Zhuangzi and Henry David Thoreau share a critical interest in the relations between wandering, nature, and experience. Their attitudes toward nature provide a basis for their views of human well-being, which in turn inform their attitudes toward language, society, and politics. Both celebrate nature as a source of constant novelty, change, and nourishing life. These values clash against social conformity and political homogeneity. For both Zhuangzi and Thoreau, how we experience life is already constitutive of human well-being. Wandering thus provides (...) a unique vision of freedom, one that binds experience, nature, and social-political criticism. (shrink)
“It has been our fate as a nation not to have ideologies,” Richard Hofstadter famously wrote, “but to be one.” Defining that “American ideology” or “American creed” obsessed scholars of the consensus era, who celebrated Americans’ allegiance to a limited liberal vocabulary of rights, freedoms, and markets. The cultural transformations begun in the 1960s seemed to question the very idea of a unitary culture or creed, but some historians responded by exploring alternative ideological founding myths to the liberal consensus. Over (...) the ensuing decades scholars mounted formidable efforts to support republicanism or millennial Christianity as challengers, but liberalism proved a resilient foe. And it seemed to have contemporary history on its side: during the Reagan revolution of the century's final decades the classic liberal combination of scaled-down government and free markets carried the day as Americans’ ideal if not their reality. The Lockean liberal tradition that Louis Hartz described a half-century earlier still appeared the only game in town, although scholars continued to argue over its terms, history, and boundaries. (shrink)
The Battle for the American Mind brings together religion, politics, economics, science, and literature to present a compelling history of the American people. In this brief and entertaining book, noted historian Carl J. Richard argues that there have been three worldviews that have dominated American thought—theism, humanism, and skepticism. By clearly explaining what Americans believed, exploring why they did so, and showing how that impacted the nation's development, Richard presents a unique portrait of the United States—past and present.
L. E. J. Brouwer, the founder of mathematical intuitionism, believed that mathematics and its objects must be humanly graspable. He initiated a program rebuilding modern mathematics according to that principle. This book introduces the reader to the mathematical core of intuitionism – from elementary number theory through to Brouwer's uniform continuity theorem – and to the two central topics of 'formalized intuitionism': formal intuitionistic logic, and formal systems for intuitionistic analysis. Building on that, the book proposes a systematic, philosophical foundation (...) for intuitionism that weaves together doctrines about human grasp, mathematical objects and mathematical truth. (shrink)
Carl J. Friedrich (1901?1984) defined constitutionalism as something more than can be expressed by the dominant behavioralist paradigm of modern political science and the typical academic focus on law and courts. A leading but now neglected post-WWII authority on constitutionalism, Friedrich argued that it should be understood as an institutionally-based, interactive system for deliberating the meaning and legal application of the norms of a political community. His approach shares much with the contemporary ?historical institutionalist? call to situate law and (...) courts within a broader, more normative, and more interactive conception of constitutionalism. Accordingly, a reconsideration of Friedrich's work may help current efforts to better articulate the full richness and complexity of constitutionalism as a distinctive way of ordering political life. (shrink)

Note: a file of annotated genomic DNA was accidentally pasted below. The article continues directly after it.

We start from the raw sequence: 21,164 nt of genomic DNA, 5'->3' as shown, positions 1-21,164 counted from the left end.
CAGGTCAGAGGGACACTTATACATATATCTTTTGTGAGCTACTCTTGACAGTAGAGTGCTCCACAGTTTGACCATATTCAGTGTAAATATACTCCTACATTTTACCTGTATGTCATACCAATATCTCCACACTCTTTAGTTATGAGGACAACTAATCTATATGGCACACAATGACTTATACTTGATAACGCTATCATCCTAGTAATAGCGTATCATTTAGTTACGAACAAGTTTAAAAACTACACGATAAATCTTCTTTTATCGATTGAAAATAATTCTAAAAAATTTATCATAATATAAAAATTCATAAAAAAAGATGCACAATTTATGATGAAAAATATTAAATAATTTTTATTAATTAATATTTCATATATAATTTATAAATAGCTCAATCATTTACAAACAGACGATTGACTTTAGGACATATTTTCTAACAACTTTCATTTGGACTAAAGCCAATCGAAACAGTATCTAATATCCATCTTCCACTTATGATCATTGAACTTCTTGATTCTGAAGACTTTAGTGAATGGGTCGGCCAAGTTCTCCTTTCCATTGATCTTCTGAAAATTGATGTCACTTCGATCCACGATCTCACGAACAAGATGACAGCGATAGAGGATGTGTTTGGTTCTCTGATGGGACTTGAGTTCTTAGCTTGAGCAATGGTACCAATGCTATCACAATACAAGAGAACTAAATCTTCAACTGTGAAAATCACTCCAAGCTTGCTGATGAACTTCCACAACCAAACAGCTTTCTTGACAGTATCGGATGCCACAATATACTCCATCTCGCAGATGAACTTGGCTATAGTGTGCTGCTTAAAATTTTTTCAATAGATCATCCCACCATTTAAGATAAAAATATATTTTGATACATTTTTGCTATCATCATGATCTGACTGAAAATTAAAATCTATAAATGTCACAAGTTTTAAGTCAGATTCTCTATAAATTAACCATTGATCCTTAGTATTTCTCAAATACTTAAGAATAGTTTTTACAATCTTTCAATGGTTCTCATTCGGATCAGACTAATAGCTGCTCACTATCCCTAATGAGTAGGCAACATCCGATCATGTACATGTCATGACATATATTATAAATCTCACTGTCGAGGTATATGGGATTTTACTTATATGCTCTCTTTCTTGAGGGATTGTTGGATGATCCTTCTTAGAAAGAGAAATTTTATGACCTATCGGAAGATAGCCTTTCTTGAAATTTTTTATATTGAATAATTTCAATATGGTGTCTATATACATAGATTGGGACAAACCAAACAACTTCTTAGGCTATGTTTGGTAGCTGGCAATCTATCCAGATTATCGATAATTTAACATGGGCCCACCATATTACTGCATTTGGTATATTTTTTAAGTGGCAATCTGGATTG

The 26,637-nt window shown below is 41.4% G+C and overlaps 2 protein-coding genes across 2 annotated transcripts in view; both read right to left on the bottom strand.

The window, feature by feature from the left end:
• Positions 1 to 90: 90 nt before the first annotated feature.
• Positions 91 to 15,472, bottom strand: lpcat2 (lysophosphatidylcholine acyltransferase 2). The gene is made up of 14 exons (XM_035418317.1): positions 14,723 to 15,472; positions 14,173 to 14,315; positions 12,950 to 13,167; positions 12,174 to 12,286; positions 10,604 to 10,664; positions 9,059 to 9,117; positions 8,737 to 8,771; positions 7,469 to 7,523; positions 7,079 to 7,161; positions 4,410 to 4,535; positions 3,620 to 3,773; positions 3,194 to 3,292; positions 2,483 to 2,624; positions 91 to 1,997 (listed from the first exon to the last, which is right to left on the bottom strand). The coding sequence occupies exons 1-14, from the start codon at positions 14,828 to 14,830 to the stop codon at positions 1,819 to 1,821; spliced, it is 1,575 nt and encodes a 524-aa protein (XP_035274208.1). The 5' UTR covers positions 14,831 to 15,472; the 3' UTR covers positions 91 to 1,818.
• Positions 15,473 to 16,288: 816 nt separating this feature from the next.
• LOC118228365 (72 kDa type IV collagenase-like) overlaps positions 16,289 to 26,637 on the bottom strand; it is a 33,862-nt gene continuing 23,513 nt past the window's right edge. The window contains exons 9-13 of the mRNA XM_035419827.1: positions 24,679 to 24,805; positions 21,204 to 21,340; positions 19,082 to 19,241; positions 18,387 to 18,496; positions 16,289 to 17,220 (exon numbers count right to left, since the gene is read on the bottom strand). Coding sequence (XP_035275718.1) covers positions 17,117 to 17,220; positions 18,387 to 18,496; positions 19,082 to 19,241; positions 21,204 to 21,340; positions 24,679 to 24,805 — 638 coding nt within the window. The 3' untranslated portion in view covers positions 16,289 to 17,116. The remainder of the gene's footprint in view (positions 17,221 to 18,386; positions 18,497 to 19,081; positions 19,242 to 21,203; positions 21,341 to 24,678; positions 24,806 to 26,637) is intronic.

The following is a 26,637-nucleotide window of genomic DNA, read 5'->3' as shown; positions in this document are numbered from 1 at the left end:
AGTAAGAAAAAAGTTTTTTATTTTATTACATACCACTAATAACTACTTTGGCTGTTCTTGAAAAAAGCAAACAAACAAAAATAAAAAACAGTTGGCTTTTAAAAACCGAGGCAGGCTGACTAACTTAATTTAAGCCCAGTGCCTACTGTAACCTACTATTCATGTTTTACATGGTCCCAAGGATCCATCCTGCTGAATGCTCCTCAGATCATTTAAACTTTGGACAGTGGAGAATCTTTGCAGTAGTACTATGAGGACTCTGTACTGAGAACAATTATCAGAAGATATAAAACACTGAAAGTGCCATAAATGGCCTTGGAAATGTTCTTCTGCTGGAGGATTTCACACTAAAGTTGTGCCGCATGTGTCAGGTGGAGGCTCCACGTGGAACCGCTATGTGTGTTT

It is argued that the tensed theory of the creative subject provides a natural formulation of the logic underlying Brouwer's notion of unextendable order and explains the link between that notion and virtual order. The tensed theory of the creative subject is also shown to be a useful tool for interpreting recent evidence about the stages of Brouwer's thinking concerning these two notions of order.
Though my title speaks of Kant’s mathematical realism, I want in this essay to explore Kant’s relation to a famous mathematical anti-realist. Specifically, I want to discuss Kant’s influence on L. E. J. Brouwer, the 20th-century Dutch mathematician who built a contemporary philosophy of mathematics on constructivist themes which were quite explicitly Kantian. Brouwer’s theory is perhaps most notable for its belief that constructivism requires us to abandon the traditional logic of mathematical reasoning in favor of different canon of reasoning, (...) called intuitionistic logic. Brouwer thought that classical logic is intrinsically bound up with a nonconstructive view of mathematics. This means that, according to Brouwer, when we do mathematics we must give up bivalence, we must no longer use such familiar logical laws as excluded middle, and we must sometimes forebear from the classic method of reductio ad absurdum. All of these are intuitionistically invalid classical principles. (shrink)